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Motorola litigation against Apple will continue, despite Google deal

Google's acquisition of Motorola Mobility will not affect Motorola's patent-related lawsuits against Apple, as the search company revealed on Monday it has no plans to rescind those legal complaints.

Motorola will continue to operate as a separate entity under Google, building handsets running Android as it has done before. And the company will also continue to pursue any litigation it is involved in, Google Chief Legal Officer David C. Drummond said in a conference call.

"Those lawsuits will continue and will be managed by Motorola as they are now..." Drummond said. "I don't believe there's anything more to add."

Drummond and other Google executives also declined to talk about the company's potential legal strategies going forward, now that it is set to own Motorola's massive patent portfolio. Motorola CEO Sanjay Jha said his company has 17,000 issued patents, and 7,500 patent applications that Google will now control.

"We will be in a very good position to protect the Android ecosystem for all of our partners," Drummond said.

Google's purchase of Motorola for $12.5 billion comes as lawsuits continue to mount in the wireless industry. Google's chief executive, Larry Page, said on Monday that patent litigation by Apple and Microsoft, which he feels is "anticompetitive," led to the Motorola deal.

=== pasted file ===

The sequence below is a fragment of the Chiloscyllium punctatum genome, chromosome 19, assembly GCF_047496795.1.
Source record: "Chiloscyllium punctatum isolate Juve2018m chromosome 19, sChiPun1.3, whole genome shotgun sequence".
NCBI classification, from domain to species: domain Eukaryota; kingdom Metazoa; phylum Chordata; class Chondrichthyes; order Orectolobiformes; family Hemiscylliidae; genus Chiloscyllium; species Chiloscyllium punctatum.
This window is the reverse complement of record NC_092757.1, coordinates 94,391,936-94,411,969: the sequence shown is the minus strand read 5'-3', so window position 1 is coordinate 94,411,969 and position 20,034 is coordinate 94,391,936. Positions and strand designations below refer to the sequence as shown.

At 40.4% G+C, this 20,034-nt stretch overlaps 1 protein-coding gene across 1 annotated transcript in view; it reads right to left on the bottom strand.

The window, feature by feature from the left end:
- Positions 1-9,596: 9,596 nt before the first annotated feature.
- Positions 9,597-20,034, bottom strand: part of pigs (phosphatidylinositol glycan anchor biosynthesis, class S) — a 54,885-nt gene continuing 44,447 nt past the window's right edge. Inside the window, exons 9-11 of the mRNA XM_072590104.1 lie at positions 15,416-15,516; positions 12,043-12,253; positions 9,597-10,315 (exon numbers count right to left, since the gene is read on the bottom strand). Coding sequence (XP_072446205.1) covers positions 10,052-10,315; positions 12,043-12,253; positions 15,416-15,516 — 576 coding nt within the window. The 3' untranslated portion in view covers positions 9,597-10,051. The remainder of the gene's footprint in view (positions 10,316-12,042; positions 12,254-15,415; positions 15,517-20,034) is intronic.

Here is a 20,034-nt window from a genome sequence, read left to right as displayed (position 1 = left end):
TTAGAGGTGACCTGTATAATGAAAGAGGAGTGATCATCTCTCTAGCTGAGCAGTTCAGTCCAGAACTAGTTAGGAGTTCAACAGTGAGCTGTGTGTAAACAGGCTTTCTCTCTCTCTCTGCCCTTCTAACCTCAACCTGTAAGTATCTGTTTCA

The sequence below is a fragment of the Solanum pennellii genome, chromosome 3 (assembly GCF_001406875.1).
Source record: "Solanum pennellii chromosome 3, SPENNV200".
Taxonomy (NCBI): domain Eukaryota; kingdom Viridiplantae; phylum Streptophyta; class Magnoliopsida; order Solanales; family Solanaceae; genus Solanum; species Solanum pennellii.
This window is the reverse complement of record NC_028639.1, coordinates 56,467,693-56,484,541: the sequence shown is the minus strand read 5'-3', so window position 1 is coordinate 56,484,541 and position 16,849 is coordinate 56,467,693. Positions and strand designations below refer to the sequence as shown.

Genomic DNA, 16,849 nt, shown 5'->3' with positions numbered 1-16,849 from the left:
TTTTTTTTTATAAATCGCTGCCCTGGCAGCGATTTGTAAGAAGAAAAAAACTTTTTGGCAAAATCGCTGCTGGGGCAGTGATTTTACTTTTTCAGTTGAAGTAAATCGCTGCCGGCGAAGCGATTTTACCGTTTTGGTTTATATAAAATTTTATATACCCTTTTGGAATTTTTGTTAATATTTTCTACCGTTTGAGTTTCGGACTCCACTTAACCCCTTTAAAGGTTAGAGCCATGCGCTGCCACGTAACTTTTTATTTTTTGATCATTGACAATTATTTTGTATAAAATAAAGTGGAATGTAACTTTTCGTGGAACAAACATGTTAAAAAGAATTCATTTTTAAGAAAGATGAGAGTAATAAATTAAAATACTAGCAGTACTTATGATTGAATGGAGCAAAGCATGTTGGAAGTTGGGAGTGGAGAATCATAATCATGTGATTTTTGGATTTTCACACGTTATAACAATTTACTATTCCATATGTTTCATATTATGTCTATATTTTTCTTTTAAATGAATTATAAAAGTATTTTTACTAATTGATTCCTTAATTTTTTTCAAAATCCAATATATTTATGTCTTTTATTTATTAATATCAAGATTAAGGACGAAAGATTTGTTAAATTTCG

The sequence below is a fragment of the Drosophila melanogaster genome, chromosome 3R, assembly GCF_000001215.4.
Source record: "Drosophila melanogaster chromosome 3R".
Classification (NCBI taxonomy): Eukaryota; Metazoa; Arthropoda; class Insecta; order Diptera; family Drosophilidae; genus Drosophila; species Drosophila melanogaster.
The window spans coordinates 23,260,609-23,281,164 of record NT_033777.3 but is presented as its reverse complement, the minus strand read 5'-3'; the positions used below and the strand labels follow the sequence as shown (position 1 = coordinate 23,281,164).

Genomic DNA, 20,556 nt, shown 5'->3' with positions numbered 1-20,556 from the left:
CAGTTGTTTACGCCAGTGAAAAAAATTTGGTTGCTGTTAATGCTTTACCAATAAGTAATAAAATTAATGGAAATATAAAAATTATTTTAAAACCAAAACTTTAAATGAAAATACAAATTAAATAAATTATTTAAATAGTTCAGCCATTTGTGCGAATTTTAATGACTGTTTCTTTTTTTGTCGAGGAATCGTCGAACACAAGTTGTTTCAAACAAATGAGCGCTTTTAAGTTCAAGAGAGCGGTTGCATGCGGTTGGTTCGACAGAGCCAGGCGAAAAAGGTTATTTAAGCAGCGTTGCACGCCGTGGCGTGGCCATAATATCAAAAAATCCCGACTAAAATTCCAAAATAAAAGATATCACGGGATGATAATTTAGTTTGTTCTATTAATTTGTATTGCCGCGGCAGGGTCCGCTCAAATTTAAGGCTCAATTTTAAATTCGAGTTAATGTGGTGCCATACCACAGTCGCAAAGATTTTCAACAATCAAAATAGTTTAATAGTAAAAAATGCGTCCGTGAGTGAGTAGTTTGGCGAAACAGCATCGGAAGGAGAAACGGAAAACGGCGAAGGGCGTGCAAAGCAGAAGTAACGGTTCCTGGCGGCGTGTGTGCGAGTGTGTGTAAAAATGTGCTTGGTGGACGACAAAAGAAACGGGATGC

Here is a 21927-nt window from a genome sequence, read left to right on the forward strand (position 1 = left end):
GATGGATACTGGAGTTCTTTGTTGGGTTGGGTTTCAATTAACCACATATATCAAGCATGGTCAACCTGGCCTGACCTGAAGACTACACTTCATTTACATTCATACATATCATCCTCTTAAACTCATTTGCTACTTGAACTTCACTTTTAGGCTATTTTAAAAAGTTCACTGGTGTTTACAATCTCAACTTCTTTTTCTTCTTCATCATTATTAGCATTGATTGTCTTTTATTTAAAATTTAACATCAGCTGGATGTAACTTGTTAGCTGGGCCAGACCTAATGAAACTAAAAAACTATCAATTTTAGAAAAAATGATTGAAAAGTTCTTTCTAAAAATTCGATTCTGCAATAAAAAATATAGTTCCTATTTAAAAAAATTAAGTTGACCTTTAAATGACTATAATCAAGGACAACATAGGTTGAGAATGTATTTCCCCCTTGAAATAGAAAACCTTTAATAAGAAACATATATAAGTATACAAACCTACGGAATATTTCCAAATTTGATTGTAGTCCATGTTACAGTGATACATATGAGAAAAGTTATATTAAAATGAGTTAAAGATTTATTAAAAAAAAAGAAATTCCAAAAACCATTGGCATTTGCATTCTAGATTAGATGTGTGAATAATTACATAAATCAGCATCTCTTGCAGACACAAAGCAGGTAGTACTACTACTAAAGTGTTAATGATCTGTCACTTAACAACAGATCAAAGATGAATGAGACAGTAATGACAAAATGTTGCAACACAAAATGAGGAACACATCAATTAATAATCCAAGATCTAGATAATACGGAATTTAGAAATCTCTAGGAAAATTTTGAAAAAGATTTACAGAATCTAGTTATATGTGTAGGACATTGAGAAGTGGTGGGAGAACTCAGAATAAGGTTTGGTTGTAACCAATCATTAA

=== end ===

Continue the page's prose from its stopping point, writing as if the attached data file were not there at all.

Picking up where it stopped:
Motorola fired the first salvo against Apple last October, when it sued the iPhone maker in the U.S. International Trade Commission. Motorola has argued that the iPhone, iPod touch and certain Macs are in violation of patented inventions it owns.

In all, Apple has been accused of violating 18 patents related to a range of technologies, including 3G, GPRS, 802.11 wireless and antenna design. The two companies reportedly attempted to negotiate an agreement out of court, but Motorola claims that Apple "refused" to pay for a license.

Apple quickly shot back with its own lawsuit, accusing devices like Motorola's Droid smartphones of violating six patents related to multi-touch gestures found on the iPhone.

Lawsuits in the wireless industry are so prevalent that Motorola even made a preemptive strike against Apple, and asked a U.S. District Court to invalidate 11 patents owned by the iPhone maker. Motorola told the court that Apple has a "history of asserting" that handsets running Google Android violate the 11 named patents.

Those same 11 patents were included in an earlier lawsuit that Apple filed against HTC. The patents in question were not, however, included in the complaint Apple would eventually file against Motorola only a matter of weeks later.